This important marble is almost certainly the Génie de la Marine exhibited by Jean De Bay at the Paris Salon of 1833 and later in the collection of M. Hoppe, an Amsterdam banker (Lami, op. cit., p. 127). It represents a winged putto, probably Cupid, braving a current in a small shell boat. Steering with an oar, he is boldly seated on a folded sail, indicating his resolve to determine his own course and speed. Rather than being simply an allegory of seafaring, by showing the God of Love, the composition may allude to the persistence of love against all odds. The sculptor's skill is evident in his confident handling of the marble; note Cupid's beautifully formed ringlets of hair, his finely rendered, feathery wings, and the gently undulating waves of the sea.
The son of the eminent Belgian-born sculptor of the same name, Jean-Baptiste-Joseph De Bay established a successful career in his own right, becoming one of France's most significant sculptors of his day. Born in Nantes in 1902, De Bay studied with his father, entering the École des Beaux-Arts in 1820. Following his early career at the Salon, he was awarded the Prix de Rome in 1829, and it was during his sojourn in the Eternal City that the present marble was carved. Having returned to Paris, De Bay remained sought-after and prolific until his death. He worked on several important buildings, including the Palais du Louvre and the churches of Madeleine and Saint-Eustache, as well as executing numerous commemorative statues, some of which are at the Musée de Versailles. The Musée du Louvre preserves a bronze group entitled Le Génie de la chasse (inv. no. RF 149), which was shown at the Universal Exhibition of 1855 and earned De Bay a second-class medal.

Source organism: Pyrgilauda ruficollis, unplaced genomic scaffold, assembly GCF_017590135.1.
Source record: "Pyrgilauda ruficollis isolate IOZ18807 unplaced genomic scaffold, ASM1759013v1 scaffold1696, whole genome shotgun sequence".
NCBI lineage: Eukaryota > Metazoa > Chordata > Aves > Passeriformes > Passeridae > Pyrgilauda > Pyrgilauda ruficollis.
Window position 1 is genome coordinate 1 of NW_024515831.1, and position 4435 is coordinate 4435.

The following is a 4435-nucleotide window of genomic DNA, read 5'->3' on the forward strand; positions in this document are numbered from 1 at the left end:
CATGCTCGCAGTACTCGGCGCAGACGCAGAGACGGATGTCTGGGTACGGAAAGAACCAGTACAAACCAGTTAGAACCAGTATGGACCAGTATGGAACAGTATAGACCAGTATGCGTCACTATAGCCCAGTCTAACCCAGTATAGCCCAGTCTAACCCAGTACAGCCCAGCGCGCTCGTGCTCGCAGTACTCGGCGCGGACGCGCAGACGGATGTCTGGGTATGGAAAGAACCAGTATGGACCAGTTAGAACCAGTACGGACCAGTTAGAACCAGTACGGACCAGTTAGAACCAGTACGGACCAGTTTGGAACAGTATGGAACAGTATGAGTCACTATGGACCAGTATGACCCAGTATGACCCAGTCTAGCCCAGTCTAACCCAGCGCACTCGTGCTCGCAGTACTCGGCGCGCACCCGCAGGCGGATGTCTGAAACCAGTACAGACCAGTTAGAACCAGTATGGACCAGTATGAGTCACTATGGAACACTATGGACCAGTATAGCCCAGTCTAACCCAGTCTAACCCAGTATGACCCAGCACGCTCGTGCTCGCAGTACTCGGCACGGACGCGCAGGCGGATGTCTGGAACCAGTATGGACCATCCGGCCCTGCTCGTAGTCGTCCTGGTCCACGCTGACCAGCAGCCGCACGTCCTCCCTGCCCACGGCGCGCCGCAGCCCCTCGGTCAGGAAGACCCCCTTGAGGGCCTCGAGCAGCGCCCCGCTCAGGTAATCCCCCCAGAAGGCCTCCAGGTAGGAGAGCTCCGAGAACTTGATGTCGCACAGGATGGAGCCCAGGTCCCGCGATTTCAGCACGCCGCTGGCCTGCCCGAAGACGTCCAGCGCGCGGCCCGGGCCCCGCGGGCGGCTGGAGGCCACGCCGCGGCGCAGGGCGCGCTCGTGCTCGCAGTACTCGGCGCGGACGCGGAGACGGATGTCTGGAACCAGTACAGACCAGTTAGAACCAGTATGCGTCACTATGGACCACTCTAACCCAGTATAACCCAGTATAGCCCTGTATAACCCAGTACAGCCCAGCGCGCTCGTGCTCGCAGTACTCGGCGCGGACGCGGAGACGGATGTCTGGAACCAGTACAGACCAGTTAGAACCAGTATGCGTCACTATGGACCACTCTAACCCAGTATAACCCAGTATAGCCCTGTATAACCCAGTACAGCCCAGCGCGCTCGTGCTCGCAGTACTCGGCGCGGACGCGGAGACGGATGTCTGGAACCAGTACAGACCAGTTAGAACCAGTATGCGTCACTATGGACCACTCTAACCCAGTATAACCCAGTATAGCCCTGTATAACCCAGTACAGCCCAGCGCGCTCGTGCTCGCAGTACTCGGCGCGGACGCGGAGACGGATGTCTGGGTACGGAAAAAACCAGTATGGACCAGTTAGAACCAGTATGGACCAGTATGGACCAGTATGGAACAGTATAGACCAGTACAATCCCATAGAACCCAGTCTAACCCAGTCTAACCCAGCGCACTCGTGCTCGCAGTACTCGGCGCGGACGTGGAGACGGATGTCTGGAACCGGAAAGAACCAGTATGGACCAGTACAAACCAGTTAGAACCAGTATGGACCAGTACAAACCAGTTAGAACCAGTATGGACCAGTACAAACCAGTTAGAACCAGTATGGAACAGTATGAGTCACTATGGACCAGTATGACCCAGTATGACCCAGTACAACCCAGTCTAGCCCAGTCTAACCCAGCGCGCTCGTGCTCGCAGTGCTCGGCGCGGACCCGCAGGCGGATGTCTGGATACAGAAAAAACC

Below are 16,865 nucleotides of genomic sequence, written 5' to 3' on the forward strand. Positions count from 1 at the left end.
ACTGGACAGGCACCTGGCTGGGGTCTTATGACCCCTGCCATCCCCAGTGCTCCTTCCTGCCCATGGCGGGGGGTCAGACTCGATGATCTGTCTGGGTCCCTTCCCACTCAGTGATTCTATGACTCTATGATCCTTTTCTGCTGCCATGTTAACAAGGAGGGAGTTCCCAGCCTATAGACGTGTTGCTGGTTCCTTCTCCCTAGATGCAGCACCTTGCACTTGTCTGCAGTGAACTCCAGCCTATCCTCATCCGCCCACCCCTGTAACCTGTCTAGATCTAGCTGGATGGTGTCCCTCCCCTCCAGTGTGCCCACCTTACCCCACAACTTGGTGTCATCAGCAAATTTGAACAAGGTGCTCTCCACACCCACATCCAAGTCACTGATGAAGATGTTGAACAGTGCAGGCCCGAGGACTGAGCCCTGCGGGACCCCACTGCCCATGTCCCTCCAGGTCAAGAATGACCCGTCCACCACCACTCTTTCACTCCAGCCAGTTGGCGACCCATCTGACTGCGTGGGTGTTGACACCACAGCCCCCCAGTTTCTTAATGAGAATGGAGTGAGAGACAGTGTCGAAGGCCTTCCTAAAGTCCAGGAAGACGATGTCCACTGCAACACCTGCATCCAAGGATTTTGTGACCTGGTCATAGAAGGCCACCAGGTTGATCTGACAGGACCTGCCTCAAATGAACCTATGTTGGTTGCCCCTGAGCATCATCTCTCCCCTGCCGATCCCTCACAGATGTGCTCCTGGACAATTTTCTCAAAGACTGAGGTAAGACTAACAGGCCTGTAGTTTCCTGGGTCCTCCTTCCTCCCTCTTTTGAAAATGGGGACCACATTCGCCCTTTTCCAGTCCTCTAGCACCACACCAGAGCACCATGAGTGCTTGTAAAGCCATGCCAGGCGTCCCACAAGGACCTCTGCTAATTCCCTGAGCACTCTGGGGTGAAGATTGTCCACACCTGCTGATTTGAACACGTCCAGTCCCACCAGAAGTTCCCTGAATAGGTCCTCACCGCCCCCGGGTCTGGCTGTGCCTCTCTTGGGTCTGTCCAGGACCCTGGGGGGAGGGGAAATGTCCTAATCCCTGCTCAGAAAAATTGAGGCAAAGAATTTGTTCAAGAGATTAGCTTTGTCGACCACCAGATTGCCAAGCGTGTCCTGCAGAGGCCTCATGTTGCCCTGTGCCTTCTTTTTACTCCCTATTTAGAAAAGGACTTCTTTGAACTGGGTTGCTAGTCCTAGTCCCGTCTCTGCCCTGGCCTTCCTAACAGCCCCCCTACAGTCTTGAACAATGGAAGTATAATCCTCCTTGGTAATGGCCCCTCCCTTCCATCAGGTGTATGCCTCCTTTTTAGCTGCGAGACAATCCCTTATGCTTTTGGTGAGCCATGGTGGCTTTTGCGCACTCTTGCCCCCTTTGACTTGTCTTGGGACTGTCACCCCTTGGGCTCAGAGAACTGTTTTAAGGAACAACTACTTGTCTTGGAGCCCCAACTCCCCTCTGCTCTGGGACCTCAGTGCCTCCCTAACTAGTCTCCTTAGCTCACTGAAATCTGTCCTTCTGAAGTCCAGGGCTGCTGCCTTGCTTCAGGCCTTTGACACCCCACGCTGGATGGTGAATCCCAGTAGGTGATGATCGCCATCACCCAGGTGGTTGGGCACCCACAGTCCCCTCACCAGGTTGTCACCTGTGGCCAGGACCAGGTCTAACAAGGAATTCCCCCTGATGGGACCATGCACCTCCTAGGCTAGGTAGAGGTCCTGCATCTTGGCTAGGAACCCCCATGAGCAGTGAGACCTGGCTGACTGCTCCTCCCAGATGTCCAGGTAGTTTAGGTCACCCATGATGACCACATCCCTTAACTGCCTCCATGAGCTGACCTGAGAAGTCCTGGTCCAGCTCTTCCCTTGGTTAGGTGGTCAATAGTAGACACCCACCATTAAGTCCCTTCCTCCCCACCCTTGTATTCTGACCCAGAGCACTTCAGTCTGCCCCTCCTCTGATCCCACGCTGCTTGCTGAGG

S. Lami, Dictionnaire des Sculpteurs de l'école française au dix-neuvième siècle, Paris, 1916, vol. 2, pp. 126-132; J. Gaborit (ed.), Sculpture française II - Renaissance et temps modernes, cat. Musée du Louvre, Paris, 1998, vol. 1, p. 326